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Act like you’ve been there before

Consider it a trickle-down effect.

Or maybe, label it wrongful worshipping.

Or perhaps, erroneous emulation.



Whatever sports fans deem it to be, they know it when they see it.

And unfortunately, we’re reading – if not seeing firsthand – more of it in the prep sports scene.




Me-ism?

That’s about the closest I can come to defining the sight of an athlete drawing attention to himself at the expense of an opponent.

Pathetic?

That actually might be more accurate.

Surely, at some point, sports fans have noticed the players jawing it up on the field. There are fingers pointed, words exchanged – whatever it takes to let the other athlete know that he or she has no business being on the same field with him or her.

Sportsmanship? Right, that’s when we all go through the motions of shaking hands at the end of the game. A time and place for everything.

But until then, it’s on.

And an athlete who has been outperformed takes it personally. It’s human nature. It’s tough to keep that frustration at bay – especially when they’re reminded of it after each play.

So what you have – in some instances, where coaches and officials are apparently oblivious to what’s going on – is a melee in the making.

I wasn’t on hand last week to witness the section championship brawl between the Beyer and Jesuit soccer squads.

And I was still in Indiana when officials at Yuba City called off the Honkers and Miners Nov. 8 matchup in the third quarter.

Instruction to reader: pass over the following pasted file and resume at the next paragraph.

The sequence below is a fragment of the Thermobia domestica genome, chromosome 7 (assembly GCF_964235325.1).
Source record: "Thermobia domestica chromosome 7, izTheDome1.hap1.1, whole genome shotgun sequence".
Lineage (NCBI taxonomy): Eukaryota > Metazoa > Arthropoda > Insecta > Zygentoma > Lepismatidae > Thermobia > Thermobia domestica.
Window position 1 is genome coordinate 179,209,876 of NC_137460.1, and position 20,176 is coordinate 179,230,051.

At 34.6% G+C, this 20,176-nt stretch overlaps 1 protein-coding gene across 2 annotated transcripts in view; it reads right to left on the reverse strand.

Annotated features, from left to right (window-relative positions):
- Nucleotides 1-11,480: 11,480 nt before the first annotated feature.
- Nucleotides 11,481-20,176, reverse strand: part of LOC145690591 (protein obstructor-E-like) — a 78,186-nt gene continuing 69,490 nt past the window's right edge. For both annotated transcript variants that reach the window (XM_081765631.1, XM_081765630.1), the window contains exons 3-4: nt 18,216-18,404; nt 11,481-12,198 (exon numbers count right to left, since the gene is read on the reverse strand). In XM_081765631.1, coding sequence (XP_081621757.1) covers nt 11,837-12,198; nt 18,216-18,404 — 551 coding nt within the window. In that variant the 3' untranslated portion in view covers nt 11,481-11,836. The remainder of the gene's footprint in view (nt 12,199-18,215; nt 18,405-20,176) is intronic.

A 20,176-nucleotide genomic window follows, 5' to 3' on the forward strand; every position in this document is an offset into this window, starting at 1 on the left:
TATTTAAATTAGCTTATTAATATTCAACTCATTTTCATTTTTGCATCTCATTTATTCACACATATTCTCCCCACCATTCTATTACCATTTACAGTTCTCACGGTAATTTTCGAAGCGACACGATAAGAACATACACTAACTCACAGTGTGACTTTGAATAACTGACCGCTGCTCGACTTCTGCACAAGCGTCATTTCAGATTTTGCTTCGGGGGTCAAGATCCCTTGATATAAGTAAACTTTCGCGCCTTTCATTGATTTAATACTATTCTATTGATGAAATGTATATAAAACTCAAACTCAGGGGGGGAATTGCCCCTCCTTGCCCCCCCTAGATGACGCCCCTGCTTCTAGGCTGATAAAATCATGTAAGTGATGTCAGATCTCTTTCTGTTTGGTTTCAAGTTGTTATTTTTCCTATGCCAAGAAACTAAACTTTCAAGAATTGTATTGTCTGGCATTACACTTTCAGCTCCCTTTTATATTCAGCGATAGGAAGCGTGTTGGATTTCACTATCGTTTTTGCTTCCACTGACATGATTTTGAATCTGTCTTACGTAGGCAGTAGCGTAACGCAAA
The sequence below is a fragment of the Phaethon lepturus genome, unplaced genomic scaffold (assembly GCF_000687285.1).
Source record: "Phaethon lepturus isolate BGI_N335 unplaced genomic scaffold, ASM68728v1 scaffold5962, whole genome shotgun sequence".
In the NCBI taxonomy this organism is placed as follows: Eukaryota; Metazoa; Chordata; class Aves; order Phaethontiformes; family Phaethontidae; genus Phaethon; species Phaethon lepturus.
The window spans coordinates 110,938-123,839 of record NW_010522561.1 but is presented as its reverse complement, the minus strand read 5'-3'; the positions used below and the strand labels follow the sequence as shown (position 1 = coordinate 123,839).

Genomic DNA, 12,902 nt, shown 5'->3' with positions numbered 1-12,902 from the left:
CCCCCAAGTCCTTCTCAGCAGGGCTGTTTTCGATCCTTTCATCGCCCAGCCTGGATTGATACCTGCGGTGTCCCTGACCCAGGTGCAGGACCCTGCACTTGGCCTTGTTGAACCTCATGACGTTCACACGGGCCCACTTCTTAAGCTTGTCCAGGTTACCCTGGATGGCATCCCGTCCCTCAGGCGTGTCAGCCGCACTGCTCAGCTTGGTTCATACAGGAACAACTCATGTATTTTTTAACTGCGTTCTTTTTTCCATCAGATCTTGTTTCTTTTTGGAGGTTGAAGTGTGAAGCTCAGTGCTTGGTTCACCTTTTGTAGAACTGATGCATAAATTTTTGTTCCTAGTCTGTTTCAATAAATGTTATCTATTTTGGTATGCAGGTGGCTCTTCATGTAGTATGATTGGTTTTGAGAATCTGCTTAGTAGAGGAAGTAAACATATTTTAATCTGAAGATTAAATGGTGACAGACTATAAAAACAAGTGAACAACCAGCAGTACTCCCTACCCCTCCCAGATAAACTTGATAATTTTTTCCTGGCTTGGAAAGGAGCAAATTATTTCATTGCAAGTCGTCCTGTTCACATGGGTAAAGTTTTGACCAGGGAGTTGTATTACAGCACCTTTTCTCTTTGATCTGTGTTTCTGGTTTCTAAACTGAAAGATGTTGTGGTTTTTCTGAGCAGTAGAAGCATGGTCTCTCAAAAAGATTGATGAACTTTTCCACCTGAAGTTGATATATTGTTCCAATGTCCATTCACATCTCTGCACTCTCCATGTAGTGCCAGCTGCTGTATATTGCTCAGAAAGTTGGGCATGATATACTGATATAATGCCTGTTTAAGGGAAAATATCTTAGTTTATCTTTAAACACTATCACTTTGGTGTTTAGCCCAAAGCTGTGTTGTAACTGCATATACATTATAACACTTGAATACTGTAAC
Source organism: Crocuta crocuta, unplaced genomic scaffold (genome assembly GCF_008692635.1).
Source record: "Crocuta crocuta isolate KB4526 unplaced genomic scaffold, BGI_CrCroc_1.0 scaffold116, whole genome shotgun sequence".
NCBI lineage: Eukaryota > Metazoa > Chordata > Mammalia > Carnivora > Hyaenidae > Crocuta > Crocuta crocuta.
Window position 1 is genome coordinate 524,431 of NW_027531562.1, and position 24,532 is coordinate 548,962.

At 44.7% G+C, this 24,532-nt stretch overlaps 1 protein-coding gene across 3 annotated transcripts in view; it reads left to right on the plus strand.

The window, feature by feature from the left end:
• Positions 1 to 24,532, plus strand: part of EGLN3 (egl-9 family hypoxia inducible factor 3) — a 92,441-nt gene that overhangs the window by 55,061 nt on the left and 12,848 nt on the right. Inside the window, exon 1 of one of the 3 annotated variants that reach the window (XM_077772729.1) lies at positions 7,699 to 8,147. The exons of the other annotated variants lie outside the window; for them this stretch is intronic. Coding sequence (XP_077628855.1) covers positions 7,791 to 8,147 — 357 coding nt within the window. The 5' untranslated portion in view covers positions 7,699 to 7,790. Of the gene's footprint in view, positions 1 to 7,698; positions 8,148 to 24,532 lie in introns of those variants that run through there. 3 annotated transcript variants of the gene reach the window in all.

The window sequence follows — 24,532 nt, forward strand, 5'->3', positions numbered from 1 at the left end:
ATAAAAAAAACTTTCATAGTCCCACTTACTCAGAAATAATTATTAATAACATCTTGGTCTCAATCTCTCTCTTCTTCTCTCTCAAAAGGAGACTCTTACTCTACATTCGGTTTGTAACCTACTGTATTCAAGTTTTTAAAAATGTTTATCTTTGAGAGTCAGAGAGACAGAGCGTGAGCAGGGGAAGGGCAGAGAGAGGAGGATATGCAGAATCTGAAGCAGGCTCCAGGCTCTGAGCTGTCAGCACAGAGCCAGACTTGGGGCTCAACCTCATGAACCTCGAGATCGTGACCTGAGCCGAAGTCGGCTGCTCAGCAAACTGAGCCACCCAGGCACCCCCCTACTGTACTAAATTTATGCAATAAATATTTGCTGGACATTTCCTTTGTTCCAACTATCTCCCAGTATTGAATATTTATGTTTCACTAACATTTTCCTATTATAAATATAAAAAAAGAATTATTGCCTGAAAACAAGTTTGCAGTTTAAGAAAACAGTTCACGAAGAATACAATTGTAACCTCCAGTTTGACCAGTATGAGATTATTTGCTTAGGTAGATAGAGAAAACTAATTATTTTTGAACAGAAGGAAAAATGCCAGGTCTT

Apparently, the referees assured NU’s sideline that the Miners were fine an that it was the Yuba City squad that game officials deemed to be more interested in mixing it up than playing football.

I wasn’t there, but we’ve all seen this before – more often than not on the TV screen.

Now before I’m known as the Tipper Gore of TV sports, let me explain. It wasn’t all that long ago, or so it would seem, that I was out in the backyard mimicking the on-court moves of one Earvin “Magic” Johnson, or the batting stance of a Billy Doran, or the spin moves of a Tony Dorsett.

They were the ones I watched. The ones that mystified my mind with their athletic abilities. They made the plays of which I went to bed dreaming.

But now, it1s not enough to make the play.

You1ve also got to tell Oem about it.

At a friend1s wedding recently, I ran into a former high school football teammate of mine. I1d known him for years, long before we ever hooked up on a fade route. He loves football and is now an assistant coach of a high school team in Indiana.

He1s coaching the defensive backs. And to my dismay, he admitted that he was teaching them more than man-to-man or zone coverage. He said after his players break up passes, he encourages them to shake their heads and wave their hands as if to say 3No way, you1re not throwing on me.²

I shook my own head in amazement.

3What1s wrong with that, Ham?² he insisted. 3They1re just having some fun.²

3How much fun is that for the other guy?² I asked, hoping he would well remember that he and I were once that other guy, members of a 1-9 team our senior seasons.

He didn1t have to tell them to do it, of course. They see it enough at the pro and college levels. Heck, the one-upsmanship is even part of the virtual reality of video game football.

Still, it shocked me. That1s probably because who my friend used to emulate in his own backyard<Walter Payton, never much one for the theatrics of end zone celebrations.

3What would Walter do?² I asked.

He knew the answer, still I ranted on.

Walter would probably help the poor guy he had barreled through back onto his feet. Then he1d run over to his linemen for a high-five, just before huddling up for the next play.

You know.

3Act like he1d been there before,² he admitted.

Wouldn1t it be nice to see more of that on Saturday and Sunday afternoons?

And, we sports fans already know what to call it<an exemplary example of class.

ooo

Brian Hamilton is sports editor at The Union. He can be reached at brianh@theunion.com or 477-4240.


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